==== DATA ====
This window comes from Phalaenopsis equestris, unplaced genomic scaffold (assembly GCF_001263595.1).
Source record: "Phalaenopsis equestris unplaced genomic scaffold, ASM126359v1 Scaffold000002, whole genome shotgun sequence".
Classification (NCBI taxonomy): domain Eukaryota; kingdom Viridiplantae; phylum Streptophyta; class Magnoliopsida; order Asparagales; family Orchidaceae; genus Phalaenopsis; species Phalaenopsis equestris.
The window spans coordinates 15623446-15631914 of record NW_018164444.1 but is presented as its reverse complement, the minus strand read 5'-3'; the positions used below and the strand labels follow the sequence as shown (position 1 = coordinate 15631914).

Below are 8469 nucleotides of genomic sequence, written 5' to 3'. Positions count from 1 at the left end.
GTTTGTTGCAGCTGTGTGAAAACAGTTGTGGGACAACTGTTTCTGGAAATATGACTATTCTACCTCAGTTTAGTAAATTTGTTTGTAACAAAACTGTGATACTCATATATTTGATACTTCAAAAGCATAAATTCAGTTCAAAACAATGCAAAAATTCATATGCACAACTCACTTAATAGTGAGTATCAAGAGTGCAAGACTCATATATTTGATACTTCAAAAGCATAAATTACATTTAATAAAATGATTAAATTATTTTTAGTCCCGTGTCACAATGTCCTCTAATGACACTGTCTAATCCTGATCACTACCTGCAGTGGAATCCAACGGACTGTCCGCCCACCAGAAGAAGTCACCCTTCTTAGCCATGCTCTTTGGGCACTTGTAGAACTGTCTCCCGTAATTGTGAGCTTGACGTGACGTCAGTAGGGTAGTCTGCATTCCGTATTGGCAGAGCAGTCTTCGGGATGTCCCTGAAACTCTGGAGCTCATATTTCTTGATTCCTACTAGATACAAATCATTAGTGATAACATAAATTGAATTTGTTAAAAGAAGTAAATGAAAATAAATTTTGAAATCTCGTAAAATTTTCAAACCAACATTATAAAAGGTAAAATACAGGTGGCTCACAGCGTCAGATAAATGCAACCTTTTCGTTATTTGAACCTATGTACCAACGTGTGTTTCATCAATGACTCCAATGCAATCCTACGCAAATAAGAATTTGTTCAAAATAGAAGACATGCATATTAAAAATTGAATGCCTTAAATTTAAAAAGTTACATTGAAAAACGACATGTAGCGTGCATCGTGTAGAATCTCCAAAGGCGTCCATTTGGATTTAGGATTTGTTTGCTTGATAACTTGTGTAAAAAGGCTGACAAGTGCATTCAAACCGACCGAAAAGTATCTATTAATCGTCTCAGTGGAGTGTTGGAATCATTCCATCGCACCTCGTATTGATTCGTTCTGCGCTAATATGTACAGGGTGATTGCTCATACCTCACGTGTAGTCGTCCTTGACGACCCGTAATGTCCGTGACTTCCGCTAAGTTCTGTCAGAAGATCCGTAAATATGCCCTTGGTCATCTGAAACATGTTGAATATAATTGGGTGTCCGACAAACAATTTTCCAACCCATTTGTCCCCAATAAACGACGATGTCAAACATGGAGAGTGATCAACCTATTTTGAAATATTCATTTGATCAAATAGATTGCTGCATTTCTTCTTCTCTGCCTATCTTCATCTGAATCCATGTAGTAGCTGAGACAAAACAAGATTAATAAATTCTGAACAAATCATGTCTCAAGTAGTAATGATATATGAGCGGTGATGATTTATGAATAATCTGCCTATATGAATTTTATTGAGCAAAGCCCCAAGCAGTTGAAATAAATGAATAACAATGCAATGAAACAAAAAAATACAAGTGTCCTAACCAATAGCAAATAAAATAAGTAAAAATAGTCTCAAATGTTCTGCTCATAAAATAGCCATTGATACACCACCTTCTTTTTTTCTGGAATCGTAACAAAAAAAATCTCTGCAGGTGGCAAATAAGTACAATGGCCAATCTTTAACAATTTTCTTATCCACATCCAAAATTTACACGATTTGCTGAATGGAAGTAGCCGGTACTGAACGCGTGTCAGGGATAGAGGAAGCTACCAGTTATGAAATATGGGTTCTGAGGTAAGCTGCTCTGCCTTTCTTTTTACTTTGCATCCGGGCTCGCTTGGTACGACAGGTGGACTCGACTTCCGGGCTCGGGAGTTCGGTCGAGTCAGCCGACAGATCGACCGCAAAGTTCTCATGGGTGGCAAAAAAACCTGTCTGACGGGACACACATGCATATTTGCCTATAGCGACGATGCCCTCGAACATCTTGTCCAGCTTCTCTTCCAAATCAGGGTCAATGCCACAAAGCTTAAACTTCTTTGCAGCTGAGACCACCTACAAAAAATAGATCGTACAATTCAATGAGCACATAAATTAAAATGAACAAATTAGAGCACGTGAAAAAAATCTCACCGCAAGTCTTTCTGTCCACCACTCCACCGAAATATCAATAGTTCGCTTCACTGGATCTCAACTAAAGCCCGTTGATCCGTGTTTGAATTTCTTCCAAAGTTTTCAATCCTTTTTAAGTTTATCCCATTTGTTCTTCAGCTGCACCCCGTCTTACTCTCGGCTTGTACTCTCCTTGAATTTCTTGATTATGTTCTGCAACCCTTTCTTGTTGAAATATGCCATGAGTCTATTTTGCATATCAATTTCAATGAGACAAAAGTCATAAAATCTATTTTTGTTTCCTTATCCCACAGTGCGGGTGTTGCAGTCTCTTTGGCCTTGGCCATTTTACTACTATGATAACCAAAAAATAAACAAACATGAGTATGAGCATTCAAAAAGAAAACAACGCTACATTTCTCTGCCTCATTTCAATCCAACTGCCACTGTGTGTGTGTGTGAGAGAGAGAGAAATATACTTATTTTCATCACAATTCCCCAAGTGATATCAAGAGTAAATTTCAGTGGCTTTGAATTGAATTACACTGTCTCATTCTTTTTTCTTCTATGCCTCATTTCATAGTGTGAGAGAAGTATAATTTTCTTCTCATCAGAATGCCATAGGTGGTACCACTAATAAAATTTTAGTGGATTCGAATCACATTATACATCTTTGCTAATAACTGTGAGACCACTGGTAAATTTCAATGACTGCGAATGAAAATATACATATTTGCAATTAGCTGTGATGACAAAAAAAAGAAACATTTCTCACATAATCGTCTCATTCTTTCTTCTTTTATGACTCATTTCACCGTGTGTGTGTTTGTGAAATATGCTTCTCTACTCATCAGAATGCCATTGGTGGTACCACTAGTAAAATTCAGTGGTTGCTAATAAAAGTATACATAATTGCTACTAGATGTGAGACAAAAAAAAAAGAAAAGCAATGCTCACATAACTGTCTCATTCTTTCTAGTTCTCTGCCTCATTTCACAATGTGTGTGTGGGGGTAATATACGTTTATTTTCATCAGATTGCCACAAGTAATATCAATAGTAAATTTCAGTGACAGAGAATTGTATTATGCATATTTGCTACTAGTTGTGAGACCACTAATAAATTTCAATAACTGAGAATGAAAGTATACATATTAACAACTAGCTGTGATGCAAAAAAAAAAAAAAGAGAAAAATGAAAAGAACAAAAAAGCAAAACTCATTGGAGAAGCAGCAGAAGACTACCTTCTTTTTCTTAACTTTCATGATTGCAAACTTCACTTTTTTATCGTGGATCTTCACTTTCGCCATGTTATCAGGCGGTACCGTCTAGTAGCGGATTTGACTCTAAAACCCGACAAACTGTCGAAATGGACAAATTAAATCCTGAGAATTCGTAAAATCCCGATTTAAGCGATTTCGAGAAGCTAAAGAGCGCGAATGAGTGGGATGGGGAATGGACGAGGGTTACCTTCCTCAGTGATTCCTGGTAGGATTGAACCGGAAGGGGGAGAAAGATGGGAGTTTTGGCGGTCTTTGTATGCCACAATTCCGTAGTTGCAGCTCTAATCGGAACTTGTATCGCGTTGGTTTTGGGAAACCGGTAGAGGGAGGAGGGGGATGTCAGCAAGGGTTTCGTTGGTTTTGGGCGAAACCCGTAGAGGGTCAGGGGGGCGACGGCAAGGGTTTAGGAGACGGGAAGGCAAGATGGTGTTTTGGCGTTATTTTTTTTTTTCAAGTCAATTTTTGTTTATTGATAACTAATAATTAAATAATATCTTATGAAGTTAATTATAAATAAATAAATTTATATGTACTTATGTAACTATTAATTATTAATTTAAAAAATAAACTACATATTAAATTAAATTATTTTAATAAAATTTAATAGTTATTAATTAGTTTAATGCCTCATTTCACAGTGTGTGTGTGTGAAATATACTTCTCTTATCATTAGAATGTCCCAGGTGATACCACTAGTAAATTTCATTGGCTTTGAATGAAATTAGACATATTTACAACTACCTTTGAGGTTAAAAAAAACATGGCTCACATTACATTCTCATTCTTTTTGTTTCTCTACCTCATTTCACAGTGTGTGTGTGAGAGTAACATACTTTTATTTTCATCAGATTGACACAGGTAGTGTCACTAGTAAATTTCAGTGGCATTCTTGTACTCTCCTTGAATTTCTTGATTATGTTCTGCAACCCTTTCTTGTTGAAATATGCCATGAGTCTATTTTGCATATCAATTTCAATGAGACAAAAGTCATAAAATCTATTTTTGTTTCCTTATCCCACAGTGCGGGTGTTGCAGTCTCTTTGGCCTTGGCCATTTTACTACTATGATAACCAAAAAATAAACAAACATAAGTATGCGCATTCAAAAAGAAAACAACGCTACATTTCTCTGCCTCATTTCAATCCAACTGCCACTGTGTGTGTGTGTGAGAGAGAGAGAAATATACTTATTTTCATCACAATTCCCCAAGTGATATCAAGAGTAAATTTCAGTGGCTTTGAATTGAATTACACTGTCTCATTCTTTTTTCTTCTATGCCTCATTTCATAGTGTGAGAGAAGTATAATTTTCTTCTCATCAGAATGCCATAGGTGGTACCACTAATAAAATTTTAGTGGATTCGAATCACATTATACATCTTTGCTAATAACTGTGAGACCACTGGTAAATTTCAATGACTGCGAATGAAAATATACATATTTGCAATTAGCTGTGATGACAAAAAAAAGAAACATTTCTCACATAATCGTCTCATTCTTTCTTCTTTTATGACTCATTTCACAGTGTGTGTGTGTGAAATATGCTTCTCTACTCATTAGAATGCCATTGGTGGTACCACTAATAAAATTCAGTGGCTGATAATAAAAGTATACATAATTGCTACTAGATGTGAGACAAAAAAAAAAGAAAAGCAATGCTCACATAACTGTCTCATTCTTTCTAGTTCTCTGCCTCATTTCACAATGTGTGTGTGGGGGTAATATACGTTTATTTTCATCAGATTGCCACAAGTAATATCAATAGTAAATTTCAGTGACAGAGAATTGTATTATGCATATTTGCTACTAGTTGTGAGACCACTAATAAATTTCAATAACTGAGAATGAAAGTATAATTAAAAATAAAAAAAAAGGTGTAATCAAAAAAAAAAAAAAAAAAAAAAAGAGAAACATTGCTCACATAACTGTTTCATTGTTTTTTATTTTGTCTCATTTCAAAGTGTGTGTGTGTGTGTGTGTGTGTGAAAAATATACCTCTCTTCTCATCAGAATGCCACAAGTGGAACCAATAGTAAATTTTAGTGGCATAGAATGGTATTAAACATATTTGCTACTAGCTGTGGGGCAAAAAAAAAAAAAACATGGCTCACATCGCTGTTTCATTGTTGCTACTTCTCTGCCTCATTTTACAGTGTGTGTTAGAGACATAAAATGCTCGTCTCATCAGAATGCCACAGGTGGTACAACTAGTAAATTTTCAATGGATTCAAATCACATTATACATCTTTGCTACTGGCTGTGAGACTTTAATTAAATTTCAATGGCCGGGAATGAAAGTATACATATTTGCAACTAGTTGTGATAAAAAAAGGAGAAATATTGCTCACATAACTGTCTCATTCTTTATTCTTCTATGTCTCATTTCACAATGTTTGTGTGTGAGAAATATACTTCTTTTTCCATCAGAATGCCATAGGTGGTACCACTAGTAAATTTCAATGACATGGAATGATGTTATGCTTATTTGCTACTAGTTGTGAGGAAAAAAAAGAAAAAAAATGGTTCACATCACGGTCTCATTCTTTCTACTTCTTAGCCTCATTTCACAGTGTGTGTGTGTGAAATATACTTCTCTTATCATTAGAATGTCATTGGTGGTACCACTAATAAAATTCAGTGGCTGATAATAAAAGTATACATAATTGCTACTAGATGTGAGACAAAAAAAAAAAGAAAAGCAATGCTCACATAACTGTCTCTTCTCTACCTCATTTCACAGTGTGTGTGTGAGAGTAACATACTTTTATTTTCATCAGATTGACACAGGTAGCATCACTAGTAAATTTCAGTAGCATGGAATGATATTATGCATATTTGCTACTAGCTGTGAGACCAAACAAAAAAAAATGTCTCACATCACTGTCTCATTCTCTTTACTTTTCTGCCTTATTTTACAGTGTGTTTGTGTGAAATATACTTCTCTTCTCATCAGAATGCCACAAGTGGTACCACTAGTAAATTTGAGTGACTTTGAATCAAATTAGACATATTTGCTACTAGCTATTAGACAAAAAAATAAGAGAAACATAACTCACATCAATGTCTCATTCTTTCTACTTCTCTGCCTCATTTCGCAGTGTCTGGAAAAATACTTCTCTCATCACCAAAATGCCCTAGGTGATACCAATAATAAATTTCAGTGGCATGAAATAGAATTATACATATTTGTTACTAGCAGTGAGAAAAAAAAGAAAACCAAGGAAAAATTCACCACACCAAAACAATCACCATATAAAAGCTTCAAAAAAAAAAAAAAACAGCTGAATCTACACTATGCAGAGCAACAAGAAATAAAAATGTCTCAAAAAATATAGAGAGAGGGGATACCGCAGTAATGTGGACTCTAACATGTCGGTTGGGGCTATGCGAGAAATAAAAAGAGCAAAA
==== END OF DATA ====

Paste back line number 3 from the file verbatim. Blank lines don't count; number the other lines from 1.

Classification (NCBI taxonomy): domain Eukaryota; kingdom Viridiplantae; phylum Streptophyta; class Magnoliopsida; order Asparagales; family Orchidaceae; genus Phalaenopsis; species Phalaenopsis equestris.